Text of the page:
Cryptocurrency Finance: Transforming Money As We Know It

Man holding a logo from Tezos, an open-source blockchain. (Photo by Kelly Sikkema at Unsplash)

Full disclosure: I’ve met a few times with some guys who are intent on launching their own “decentralized finance” cryptocurrency.

I don’t pretend to understand it. In fact, I even have a hard time understanding money. If you do, you’re a lot smarter than I am.

Consider this: Let’s say I deposit $10,000 in a local bank. Based on the principle of fractional reserve (which assumes all depositers won’t withdraw their money at once), the bank can therefore typically lend out $9,000. Suppose a business borrows that $9,000, and on payday auto deposits $1,000 in each of 9 employees’ checking accounts. My $10,000 has become $19,000 in deposits. And the bank now has an additional $8,100 to lend. With another iteration of borrowing and payday auto deposits, my $10,000 is now $27,100, plus the bank once again has more money to lend.

I think of money as a zero-sum affair: if I have $10 in my pocket and decide to spend it on something, I then have $0. But financial institutions can seemingly create money out of thin air. And collect interest on the loans they make.

As the cryptocurrency universe exploded, with an estimated 10,000 cryptocurrencies such as Bitcoin in existence as of this February, enthusiasts said to themselves, “There’s an opportunity here. Let’s create a bank that uses cryptocurrencies instead of money issued by governments. Everyone will make money!”

Just as the number of cryptocurrencies has exploded in the years since Bitcoin was first created in 2009, in the last three years there’s been a flurry of new types of cryptocurrency-based financial institutions.

My first response is: this is crazy. Individuals are not only creating new currencies but also new institutions completely outside any centralized government or corporate control.

But then I remember that the monetary system is itself mysterious, yet has created a medium that has facilitated an amazing worldwide flow of goods and services.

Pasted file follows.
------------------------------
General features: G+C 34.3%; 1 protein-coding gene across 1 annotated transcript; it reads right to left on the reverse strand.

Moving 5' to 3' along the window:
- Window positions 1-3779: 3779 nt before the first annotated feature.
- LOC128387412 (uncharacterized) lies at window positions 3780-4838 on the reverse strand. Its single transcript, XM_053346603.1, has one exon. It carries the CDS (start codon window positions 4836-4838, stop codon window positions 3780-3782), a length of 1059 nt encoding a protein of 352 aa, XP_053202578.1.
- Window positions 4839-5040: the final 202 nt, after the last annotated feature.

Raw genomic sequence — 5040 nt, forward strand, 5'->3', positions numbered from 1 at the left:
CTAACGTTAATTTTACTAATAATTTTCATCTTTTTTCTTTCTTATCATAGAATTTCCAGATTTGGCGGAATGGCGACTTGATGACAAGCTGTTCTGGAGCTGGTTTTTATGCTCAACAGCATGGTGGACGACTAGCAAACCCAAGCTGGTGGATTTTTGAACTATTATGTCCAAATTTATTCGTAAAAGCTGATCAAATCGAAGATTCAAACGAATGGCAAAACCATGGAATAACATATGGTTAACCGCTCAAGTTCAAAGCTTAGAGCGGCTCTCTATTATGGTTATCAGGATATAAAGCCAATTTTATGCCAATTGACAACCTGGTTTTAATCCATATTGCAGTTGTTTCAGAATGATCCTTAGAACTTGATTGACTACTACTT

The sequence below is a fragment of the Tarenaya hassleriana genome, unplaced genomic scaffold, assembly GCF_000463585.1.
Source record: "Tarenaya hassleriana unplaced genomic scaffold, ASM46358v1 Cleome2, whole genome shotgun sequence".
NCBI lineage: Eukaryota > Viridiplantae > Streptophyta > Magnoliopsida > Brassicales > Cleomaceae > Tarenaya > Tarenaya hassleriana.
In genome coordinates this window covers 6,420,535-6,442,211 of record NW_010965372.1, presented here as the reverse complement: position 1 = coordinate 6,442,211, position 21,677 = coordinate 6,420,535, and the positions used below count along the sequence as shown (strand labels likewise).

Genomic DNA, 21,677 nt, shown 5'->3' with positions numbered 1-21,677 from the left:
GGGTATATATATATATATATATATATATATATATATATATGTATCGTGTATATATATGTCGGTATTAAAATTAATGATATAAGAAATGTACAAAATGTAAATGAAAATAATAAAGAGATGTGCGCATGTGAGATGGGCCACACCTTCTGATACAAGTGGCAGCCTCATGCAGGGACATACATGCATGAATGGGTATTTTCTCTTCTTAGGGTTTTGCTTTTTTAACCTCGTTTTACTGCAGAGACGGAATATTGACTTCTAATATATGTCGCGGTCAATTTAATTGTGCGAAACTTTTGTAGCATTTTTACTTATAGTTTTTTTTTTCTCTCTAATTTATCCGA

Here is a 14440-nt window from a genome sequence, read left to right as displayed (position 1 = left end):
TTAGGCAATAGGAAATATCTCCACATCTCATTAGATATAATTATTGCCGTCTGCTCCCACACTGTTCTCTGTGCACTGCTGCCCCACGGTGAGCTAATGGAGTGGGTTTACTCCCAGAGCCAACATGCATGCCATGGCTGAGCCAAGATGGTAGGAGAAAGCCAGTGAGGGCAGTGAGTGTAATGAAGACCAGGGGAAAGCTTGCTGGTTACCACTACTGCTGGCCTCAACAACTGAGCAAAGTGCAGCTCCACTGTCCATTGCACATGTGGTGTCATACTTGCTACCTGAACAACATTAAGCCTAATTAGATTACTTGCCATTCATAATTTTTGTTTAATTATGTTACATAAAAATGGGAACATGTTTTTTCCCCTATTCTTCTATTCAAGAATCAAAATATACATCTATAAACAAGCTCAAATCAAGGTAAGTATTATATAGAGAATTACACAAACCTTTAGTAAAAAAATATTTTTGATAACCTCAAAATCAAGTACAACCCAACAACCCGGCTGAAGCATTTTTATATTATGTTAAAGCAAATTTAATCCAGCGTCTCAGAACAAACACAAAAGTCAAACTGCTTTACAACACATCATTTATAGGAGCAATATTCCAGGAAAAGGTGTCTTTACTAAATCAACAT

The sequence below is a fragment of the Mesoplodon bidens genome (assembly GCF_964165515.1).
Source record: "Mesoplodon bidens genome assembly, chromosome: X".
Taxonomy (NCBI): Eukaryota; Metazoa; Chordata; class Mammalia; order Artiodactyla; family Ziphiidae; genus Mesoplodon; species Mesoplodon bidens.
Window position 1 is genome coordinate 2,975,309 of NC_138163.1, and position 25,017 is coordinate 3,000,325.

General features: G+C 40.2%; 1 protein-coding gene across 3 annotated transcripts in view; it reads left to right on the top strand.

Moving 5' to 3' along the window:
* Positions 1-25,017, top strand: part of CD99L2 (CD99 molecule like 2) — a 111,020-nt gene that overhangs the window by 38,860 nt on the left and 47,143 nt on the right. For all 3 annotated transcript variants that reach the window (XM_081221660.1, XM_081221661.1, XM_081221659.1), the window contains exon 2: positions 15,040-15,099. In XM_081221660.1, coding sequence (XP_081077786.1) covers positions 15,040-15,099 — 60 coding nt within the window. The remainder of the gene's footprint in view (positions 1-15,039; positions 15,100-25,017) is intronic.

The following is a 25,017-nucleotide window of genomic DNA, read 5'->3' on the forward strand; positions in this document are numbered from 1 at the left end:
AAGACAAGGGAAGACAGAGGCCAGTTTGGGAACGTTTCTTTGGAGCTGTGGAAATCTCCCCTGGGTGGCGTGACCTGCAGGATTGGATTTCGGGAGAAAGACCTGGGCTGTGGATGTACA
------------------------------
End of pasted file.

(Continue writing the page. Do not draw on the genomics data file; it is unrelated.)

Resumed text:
As I write this in late February, there are nearly 250 decentralized finance projects, commonly referred to as DeFi platforms. The largest one, Terra, has a market capitalization of over $25 billion. Avalanche has a market capitalization of over $19 billion. Some DeFi enterprises even have a state license to lend money or are a chartered state bank.

Typically, those investing earn significantly more than they would if they were depositing money in a bank. In addition, one can borrow from a DeFi using crypto holdings as collateral. And since digital assets are used as backing, there are usually no credit checks.

And it all happens without going through an intermediary such as a brokerage, exchange, or bank. Which is why it’s referred to as “decentralized.” You can borrow from other participants, or lend to them.

As with everything related to cryptocurrency, DeFi uses a public ledger called blockchain, which we’ve discussed in the past. This ledger resides on many computers rather than a centralized server.

If a hallmark is decentralization, then who runs a specific DeFi platform? Quite often they use a “decentralized autonomous organization,” or DAO. The crypto-enthusiast thinking is, “Yep, has to be that way. We don’t want any authoritarian government or greedy corporation in control. We want control distributed.”

In a DAO, the rules of the DeFi platform are encoded in a computer program and controlled by members of the community, with no central leadership.

There’s much more, but that’s all my brain can handle for now. Suffice to say that the crypto world continues to explode with new ideas and ventures, and could well transform money as we know it. Even the Federal Reserve is considering issuing a U.S. digital currency.

But a caveat, of course. It’s a Wild West out there, and some of the ventures have experienced serious failures. In 2016 the Bitfinex cryptocurrency exchange was hacked and $72 million in Bitcoin was stolen—worth about $3.2 billion as of late February’s price of Bitcoin.

In another instance, in 2019 the owner of a Canadian cryptocurrency exchange with $145 million in assets died and no one else had the passwords that gave access to the digital wallets where it was stored. Oops.

Unlike these examples of centralized exchanges, decentralized platforms may be more secure.

There are those who say that the whole crypto-universe is a giant Ponzi scheme. The value of a Bitcoin has risen from a tiny fraction of a cent to—as I write this— about $40,000. Crypto investors dream of these sorts of riches. But of course there’s no FDIC ensuring that you still have some money if there’s a run on Bitcoin exchanges. In a flash, Bitcoin could be worth zilch in U.S. dollars.

However, all money is a bit ethereal, and for now I’m keeping an open mind. It could well be that DeFi is the wave of the future.

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